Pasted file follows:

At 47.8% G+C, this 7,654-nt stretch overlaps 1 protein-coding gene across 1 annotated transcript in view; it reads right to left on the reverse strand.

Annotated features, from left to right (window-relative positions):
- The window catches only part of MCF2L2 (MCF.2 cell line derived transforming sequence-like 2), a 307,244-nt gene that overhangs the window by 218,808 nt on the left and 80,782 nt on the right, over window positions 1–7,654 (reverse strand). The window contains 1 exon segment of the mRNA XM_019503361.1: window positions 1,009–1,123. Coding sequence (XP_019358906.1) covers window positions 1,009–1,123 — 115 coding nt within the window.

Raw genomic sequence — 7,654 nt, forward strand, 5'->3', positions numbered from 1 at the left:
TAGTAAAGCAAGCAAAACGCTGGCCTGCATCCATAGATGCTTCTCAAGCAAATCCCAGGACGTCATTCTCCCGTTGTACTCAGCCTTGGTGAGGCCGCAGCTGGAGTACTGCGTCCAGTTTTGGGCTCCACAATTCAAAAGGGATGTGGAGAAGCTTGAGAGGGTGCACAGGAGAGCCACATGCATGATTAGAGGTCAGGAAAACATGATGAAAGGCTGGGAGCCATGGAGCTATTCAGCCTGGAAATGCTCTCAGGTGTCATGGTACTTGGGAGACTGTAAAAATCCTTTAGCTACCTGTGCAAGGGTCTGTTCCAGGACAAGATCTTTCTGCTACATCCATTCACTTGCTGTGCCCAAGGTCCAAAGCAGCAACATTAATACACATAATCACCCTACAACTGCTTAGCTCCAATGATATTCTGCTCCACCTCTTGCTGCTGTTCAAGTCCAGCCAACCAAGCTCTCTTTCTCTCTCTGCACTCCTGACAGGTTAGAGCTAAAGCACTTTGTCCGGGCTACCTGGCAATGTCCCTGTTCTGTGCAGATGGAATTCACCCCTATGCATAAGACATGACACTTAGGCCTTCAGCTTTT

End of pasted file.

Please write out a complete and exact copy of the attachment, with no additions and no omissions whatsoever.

At 47.8% G+C, this 7,654-nt stretch overlaps 1 protein-coding gene across 1 annotated transcript in view; it reads right to left on the reverse strand.

Annotated features, from left to right (window-relative positions):
- The window catches only part of MCF2L2 (MCF.2 cell line derived transforming sequence-like 2), a 307,244-nt gene that overhangs the window by 218,808 nt on the left and 80,782 nt on the right, over window positions 1–7,654 (reverse strand). The window contains 1 exon segment of the mRNA XM_019503361.1: window positions 1,009–1,123. Coding sequence (XP_019358906.1) covers window positions 1,009–1,123 — 115 coding nt within the window.

Raw genomic sequence — 7,654 nt, forward strand, 5'->3', positions numbered from 1 at the left:
TAGTAAAGCAAGCAAAACGCTGGCCTGCATCCATAGATGCTTCTCAAGCAAATCCCAGGACGTCATTCTCCCGTTGTACTCAGCCTTGGTGAGGCCGCAGCTGGAGTACTGCGTCCAGTTTTGGGCTCCACAATTCAAAAGGGATGTGGAGAAGCTTGAGAGGGTGCACAGGAGAGCCACATGCATGATTAGAGGTCAGGAAAACATGATGAAAGGCTGGGAGCCATGGAGCTATTCAGCCTGGAAATGCTCTCAGGTGTCATGGTACTTGGGAGACTGTAAAAATCCTTTAGCTACCTGTGCAAGGGTCTGTTCCAGGACAAGATCTTTCTGCTACATCCATTCACTTGCTGTGCCCAAGGTCCAAAGCAGCAACATTAATACACATAATCACCCTACAACTGCTTAGCTCCAATGATATTCTGCTCCACCTCTTGCTGCTGTTCAAGTCCAGCCAACCAAGCTCTCTTTCTCTCTCTGCACTCCTGACAGGTTAGAGCTAAAGCACTTTGTCCGGGCTACCTGGCAATGTCCCTGTTCTGTGCAGATGGAATTCACCCCTATGCATAAGACATGACACTTAGGCCTTCAGCTTTT